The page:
"Hence arises the notion, which has been entertained ever since the birth of reflection and logical discourse in the world, and which in some faint and confused degree exists probably even among savages, that the body is the prison of the mind"
— Godwin, William (1756-1836)
When we for age could neither read nor write,
The subject made us able to indite.
The soul's dark cottage, battered and decayed,
Lets in new light by chinks that time hath made:
Stronger by weakness, wiser, men become,
As they draw near to their eternal home.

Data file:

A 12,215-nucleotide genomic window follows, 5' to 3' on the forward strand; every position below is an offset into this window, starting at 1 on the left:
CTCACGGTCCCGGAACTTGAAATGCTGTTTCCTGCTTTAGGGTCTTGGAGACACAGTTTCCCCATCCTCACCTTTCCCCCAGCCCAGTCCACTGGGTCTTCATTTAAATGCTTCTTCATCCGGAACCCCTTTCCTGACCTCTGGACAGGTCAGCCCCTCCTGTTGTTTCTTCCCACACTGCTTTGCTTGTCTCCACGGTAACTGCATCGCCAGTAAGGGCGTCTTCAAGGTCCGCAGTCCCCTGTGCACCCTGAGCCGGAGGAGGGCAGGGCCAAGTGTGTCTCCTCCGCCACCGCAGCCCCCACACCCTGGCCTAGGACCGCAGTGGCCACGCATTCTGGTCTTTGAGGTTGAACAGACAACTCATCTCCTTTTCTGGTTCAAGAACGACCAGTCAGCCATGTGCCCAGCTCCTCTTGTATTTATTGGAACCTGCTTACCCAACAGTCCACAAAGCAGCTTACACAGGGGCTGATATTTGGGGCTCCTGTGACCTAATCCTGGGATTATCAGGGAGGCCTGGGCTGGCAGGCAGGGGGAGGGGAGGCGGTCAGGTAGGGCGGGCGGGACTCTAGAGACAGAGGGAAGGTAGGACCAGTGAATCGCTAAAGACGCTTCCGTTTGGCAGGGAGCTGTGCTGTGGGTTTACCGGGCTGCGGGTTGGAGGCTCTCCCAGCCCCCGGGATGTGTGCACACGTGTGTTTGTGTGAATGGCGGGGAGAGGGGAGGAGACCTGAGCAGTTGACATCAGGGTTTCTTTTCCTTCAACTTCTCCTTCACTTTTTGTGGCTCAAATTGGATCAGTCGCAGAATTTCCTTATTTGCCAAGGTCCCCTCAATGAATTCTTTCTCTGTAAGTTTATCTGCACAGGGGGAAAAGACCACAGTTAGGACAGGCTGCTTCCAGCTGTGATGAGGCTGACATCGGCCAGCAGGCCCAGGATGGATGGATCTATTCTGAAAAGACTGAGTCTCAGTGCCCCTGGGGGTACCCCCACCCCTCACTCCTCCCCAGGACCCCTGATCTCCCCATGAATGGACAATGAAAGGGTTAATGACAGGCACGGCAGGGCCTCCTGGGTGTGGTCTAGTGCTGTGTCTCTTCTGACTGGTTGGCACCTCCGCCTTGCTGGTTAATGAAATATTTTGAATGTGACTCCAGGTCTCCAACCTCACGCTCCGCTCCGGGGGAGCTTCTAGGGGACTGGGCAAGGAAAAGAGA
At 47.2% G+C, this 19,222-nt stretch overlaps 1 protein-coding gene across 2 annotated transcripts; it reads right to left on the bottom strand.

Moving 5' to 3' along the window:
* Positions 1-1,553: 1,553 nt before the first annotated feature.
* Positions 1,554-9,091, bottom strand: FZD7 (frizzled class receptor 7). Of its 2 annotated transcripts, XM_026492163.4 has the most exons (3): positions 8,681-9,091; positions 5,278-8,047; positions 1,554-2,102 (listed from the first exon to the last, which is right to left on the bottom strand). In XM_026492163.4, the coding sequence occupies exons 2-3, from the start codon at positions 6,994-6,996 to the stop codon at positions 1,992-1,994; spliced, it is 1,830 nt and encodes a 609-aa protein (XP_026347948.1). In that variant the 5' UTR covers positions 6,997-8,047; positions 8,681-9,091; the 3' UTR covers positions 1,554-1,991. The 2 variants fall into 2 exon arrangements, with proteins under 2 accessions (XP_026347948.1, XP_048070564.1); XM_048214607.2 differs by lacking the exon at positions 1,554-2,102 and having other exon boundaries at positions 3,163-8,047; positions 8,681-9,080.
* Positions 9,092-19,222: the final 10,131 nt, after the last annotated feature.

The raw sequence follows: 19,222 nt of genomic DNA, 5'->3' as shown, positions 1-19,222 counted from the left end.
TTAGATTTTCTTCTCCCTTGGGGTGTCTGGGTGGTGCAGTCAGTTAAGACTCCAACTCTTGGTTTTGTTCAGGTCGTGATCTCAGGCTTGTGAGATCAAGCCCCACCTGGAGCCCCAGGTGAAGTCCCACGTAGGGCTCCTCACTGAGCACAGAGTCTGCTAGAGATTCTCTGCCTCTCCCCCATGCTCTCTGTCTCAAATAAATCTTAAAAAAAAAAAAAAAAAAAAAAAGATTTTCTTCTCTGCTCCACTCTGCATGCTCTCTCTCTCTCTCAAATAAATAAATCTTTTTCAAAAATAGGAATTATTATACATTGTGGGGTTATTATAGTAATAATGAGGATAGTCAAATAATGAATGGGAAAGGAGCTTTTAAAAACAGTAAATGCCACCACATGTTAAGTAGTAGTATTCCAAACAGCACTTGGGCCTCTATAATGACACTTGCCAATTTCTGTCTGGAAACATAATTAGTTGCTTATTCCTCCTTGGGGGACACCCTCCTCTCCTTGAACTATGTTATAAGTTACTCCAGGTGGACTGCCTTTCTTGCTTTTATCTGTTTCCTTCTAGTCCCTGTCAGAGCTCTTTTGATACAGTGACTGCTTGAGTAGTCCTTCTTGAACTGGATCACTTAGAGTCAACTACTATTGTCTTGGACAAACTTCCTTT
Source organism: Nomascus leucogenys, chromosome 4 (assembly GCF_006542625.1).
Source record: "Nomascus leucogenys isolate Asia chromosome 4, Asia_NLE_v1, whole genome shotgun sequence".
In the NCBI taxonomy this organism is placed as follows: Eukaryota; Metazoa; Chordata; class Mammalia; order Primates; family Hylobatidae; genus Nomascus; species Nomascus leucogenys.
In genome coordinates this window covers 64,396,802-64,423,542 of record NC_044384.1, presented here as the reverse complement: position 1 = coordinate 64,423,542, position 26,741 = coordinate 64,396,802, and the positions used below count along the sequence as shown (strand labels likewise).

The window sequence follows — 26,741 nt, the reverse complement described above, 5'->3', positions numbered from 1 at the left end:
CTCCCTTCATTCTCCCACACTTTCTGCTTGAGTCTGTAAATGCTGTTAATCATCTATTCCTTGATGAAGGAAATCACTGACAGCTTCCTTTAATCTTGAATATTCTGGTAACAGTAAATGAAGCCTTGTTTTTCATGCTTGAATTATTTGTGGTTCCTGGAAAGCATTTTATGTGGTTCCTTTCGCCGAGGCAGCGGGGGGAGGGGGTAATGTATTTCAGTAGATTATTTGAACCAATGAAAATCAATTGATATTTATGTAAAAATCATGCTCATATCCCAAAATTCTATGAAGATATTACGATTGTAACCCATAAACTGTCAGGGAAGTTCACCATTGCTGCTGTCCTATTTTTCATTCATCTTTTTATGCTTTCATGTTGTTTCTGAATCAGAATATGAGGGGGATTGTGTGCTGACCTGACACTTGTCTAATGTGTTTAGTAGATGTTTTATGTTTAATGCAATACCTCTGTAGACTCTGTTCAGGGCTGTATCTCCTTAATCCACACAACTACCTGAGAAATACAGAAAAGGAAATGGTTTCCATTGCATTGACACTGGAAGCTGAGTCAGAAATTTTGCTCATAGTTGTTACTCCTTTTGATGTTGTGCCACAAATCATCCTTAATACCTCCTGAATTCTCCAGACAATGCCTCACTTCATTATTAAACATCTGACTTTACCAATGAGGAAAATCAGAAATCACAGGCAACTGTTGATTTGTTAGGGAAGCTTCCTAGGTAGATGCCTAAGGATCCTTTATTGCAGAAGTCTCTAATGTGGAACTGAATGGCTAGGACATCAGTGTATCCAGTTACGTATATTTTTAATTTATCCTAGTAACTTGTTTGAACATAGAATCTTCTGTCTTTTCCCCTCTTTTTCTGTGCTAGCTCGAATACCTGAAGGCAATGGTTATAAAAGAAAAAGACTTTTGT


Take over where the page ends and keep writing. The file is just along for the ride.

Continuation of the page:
Thus it is common with persons of elevated soul to talk of neglecting, overlooking, and taking small account of the body. It is in this spirit that the story is recorded of Anaxarchus, who, we are told, was ordered by Nicocreon, tyrant of Salamis, to be pounded in a mortar, and who, in contempt of his mortal sufferings, exclaimed, "Beat on, tyrant! thou dost but strike upon the case of Anaxarchus; thou canst not touch the man himself." And it is in something of the same light that we must regard what is related of the North American savages. Beings, who scoff at their tortures, must have an idea of something that lies beyond the reach of their assailants.